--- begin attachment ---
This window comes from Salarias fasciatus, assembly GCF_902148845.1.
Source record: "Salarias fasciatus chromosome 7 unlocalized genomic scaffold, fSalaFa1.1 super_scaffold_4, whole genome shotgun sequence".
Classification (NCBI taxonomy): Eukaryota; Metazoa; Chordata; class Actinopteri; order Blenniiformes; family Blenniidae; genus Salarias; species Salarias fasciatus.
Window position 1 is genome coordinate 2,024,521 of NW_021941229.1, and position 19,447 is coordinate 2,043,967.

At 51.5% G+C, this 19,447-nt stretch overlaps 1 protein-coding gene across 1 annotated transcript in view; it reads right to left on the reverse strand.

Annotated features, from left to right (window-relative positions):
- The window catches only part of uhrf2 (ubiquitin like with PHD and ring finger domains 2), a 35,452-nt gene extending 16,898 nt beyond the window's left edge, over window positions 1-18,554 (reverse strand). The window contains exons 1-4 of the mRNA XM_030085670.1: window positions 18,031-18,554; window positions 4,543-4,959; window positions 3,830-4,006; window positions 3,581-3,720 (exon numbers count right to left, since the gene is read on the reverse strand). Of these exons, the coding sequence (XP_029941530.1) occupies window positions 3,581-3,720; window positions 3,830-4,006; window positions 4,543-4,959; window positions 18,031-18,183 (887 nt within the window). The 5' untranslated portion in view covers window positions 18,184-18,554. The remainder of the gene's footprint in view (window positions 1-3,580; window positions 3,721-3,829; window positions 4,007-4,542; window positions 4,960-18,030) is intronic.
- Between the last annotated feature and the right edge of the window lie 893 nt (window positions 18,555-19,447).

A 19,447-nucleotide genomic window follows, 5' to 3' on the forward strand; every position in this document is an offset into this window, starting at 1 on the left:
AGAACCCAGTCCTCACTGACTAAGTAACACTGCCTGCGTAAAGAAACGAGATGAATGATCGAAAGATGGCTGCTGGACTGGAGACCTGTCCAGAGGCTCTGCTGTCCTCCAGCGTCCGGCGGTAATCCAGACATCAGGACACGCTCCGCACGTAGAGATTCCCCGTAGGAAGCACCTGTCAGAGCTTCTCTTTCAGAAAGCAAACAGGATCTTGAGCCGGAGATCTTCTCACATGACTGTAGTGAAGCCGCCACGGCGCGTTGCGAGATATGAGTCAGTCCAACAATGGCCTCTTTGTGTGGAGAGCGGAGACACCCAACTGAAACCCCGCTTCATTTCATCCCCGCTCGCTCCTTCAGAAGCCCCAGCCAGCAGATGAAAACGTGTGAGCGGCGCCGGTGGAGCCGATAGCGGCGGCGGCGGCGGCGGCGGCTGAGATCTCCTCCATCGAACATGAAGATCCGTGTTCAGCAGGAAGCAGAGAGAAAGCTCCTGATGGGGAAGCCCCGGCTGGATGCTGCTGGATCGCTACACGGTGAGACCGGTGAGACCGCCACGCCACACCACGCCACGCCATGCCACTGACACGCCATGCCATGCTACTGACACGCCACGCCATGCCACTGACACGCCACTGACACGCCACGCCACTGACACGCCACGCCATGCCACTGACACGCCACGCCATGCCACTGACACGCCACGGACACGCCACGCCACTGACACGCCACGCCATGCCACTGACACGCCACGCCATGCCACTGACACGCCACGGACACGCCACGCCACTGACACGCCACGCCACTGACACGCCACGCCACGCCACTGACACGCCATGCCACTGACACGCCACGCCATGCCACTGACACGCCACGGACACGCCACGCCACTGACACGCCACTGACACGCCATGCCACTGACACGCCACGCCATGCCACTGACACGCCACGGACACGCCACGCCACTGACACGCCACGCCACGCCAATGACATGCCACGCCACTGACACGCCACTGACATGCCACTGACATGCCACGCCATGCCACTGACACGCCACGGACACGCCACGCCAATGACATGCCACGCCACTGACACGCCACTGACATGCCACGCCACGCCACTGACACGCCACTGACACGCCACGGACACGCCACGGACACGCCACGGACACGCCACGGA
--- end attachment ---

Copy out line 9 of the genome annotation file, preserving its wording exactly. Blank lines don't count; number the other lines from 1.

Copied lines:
A 19,447-nucleotide genomic window follows, 5' to 3' on the forward strand; every position in this document is an offset into this window, starting at 1 on the left: